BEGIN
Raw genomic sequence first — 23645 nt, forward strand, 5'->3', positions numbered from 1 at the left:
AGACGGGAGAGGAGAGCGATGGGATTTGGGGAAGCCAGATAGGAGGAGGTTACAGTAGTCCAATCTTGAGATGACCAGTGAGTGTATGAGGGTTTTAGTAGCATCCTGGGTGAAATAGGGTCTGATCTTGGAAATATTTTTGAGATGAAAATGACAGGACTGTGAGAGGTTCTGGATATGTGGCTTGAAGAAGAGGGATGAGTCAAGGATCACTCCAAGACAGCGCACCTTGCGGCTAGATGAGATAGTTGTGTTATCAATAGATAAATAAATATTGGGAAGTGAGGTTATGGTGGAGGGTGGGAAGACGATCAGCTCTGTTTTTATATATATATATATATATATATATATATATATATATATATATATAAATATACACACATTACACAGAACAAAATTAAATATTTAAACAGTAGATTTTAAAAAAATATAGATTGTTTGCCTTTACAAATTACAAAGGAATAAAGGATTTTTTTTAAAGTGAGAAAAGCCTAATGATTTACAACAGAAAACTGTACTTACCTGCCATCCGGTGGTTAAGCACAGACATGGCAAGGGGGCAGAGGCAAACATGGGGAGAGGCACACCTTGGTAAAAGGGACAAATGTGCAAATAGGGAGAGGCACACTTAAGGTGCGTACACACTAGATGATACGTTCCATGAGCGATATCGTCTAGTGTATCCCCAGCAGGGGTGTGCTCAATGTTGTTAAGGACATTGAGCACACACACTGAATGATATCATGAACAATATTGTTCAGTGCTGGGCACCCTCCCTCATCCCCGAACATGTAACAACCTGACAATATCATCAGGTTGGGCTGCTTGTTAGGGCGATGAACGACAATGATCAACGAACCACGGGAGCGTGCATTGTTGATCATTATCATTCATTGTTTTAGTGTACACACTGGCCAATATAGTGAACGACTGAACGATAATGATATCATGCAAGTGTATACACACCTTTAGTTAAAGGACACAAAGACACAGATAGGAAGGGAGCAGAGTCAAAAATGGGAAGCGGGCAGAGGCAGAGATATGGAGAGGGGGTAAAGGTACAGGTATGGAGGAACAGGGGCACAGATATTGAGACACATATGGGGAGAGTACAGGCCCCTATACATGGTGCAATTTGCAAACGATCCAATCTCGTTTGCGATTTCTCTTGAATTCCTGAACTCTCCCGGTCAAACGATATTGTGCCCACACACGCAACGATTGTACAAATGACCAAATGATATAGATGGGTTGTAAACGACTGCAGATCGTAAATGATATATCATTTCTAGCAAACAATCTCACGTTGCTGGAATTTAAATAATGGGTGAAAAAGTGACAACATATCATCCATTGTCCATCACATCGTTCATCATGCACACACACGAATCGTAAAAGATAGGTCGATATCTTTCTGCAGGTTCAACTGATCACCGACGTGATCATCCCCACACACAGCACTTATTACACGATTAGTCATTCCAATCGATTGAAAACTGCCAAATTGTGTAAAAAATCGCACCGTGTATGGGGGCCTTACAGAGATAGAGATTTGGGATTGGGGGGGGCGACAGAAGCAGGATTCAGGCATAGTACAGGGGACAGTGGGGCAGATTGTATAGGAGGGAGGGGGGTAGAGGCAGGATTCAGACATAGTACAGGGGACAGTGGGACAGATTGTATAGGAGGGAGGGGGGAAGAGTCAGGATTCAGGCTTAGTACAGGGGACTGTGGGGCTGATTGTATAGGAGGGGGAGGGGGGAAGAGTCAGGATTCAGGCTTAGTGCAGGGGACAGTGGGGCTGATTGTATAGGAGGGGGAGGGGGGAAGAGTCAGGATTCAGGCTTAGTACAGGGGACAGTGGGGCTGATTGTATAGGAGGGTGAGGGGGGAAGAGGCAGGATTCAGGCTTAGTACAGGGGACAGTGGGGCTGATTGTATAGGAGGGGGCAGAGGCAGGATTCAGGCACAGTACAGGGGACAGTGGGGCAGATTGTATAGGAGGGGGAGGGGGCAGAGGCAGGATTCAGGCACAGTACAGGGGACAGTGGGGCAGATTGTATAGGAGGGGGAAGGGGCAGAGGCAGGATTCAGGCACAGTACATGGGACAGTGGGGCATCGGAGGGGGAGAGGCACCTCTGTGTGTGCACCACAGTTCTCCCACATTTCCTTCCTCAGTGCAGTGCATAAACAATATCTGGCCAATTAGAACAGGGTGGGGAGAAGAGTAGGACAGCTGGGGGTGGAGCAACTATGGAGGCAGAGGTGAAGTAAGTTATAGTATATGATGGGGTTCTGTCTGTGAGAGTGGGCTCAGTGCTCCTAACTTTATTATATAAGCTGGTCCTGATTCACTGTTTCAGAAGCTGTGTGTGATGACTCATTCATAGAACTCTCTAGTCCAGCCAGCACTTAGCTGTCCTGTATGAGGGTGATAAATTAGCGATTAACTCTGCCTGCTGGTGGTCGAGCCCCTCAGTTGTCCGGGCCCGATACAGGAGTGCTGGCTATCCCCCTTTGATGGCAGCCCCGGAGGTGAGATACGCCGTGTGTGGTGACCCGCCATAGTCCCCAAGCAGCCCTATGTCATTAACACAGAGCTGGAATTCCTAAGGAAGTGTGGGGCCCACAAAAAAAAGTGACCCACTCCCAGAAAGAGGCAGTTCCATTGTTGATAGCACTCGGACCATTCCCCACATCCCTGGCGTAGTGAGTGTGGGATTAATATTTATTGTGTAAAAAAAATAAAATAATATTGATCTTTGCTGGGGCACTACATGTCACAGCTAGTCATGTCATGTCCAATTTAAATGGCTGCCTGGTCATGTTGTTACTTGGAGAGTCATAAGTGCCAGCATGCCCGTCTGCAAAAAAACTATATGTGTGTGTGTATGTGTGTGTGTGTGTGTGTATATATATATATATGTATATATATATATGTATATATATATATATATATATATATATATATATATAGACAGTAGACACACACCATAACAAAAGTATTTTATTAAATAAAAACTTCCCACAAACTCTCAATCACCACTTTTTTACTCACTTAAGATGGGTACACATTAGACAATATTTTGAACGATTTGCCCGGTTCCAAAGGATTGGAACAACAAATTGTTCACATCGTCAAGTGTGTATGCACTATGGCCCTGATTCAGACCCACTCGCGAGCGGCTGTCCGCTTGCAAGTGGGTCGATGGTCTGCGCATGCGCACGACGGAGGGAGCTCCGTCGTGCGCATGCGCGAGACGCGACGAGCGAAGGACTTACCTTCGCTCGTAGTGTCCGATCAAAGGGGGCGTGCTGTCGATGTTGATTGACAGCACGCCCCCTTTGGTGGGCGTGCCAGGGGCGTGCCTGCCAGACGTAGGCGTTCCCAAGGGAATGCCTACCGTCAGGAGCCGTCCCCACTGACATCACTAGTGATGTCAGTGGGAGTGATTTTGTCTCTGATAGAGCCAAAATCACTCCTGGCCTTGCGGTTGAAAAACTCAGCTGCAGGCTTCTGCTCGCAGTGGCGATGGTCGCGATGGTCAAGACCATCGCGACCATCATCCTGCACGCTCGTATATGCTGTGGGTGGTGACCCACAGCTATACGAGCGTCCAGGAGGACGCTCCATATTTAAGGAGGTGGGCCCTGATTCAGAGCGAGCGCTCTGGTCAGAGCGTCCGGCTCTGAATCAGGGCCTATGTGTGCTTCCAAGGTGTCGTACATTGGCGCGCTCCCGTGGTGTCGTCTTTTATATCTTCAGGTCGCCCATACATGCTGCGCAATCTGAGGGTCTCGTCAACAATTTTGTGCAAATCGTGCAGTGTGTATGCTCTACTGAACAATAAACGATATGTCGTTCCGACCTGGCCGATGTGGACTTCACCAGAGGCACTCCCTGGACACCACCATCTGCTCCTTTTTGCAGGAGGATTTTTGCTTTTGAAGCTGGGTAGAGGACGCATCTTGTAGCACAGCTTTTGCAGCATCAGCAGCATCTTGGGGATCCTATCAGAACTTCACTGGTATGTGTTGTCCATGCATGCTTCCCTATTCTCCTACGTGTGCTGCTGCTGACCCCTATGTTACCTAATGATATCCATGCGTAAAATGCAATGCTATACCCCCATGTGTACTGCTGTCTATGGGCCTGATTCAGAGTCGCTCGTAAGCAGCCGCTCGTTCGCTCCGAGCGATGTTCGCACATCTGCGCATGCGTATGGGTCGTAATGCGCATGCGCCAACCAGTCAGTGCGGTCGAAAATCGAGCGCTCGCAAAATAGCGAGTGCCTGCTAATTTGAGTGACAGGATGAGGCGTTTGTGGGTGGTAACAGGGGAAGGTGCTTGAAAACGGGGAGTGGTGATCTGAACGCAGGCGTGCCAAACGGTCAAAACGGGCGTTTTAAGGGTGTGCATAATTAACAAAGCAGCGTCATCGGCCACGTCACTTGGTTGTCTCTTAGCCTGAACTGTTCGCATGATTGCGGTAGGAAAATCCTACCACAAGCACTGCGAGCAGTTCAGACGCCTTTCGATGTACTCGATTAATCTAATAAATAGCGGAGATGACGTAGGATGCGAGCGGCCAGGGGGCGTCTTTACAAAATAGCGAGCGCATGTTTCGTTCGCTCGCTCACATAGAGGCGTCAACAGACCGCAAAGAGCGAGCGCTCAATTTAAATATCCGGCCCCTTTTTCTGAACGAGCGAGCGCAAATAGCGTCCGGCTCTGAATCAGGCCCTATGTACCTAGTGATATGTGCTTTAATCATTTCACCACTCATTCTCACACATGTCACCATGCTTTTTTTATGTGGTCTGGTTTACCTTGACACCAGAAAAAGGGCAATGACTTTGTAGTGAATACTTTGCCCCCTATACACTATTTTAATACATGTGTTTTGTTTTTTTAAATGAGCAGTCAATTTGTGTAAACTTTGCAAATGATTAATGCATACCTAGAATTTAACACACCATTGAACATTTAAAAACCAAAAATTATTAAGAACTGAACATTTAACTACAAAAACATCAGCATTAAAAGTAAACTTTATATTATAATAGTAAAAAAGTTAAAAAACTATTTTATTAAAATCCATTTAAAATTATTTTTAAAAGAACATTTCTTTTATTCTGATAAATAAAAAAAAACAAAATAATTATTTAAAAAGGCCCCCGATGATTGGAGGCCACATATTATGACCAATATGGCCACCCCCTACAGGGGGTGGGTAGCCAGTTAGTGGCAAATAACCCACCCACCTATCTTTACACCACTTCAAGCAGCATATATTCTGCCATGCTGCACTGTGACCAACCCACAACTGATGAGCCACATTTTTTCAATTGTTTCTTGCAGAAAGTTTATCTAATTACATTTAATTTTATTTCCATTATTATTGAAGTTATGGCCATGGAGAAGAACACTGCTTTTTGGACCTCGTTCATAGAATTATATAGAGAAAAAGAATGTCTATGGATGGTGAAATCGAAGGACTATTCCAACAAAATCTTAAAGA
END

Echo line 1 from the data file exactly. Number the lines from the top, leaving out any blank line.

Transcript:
Raw genomic sequence first — 23645 nt, forward strand, 5'->3', positions numbered from 1 at the left: